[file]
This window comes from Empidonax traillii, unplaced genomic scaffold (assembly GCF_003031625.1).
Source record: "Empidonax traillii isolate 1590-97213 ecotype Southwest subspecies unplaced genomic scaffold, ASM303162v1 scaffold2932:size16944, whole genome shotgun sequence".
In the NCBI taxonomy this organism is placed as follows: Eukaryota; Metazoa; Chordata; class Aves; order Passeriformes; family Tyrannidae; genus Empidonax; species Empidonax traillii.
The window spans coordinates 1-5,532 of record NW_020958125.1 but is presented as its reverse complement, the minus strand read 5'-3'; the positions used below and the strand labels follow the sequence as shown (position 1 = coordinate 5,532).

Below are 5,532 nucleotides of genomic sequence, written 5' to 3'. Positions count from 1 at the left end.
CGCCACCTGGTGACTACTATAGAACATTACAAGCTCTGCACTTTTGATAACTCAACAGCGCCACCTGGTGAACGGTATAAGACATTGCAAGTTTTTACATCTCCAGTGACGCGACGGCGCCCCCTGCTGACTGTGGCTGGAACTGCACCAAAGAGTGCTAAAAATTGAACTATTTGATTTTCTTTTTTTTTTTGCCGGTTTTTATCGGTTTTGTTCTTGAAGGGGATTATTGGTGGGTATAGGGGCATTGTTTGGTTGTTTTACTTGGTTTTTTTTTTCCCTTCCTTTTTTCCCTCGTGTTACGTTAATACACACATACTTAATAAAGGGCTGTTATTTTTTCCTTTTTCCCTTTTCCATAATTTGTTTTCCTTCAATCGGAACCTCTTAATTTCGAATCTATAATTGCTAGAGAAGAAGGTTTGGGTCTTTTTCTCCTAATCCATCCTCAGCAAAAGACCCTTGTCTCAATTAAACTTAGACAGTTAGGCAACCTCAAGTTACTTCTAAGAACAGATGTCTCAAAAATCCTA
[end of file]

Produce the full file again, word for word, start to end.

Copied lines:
This window comes from Empidonax traillii, unplaced genomic scaffold (assembly GCF_003031625.1).
Source record: "Empidonax traillii isolate 1590-97213 ecotype Southwest subspecies unplaced genomic scaffold, ASM303162v1 scaffold2932:size16944, whole genome shotgun sequence".
In the NCBI taxonomy this organism is placed as follows: Eukaryota; Metazoa; Chordata; class Aves; order Passeriformes; family Tyrannidae; genus Empidonax; species Empidonax traillii.
The window spans coordinates 1-5,532 of record NW_020958125.1 but is presented as its reverse complement, the minus strand read 5'-3'; the positions used below and the strand labels follow the sequence as shown (position 1 = coordinate 5,532).

Below are 5,532 nucleotides of genomic sequence, written 5' to 3'. Positions count from 1 at the left end.
CGCCACCTGGTGACTACTATAGAACATTACAAGCTCTGCACTTTTGATAACTCAACAGCGCCACCTGGTGAACGGTATAAGACATTGCAAGTTTTTACATCTCCAGTGACGCGACGGCGCCCCCTGCTGACTGTGGCTGGAACTGCACCAAAGAGTGCTAAAAATTGAACTATTTGATTTTCTTTTTTTTTTTGCCGGTTTTTATCGGTTTTGTTCTTGAAGGGGATTATTGGTGGGTATAGGGGCATTGTTTGGTTGTTTTACTTGGTTTTTTTTTTCCCTTCCTTTTTTCCCTCGTGTTACGTTAATACACACATACTTAATAAAGGGCTGTTATTTTTTCCTTTTTCCCTTTTCCATAATTTGTTTTCCTTCAATCGGAACCTCTTAATTTCGAATCTATAATTGCTAGAGAAGAAGGTTTGGGTCTTTTTCTCCTAATCCATCCTCAGCAAAAGACCCTTGTCTCAATTAAACTTAGACAGTTAGGCAACCTCAAGTTACTTCTAAGAACAGATGTCTCAAAAATCCTA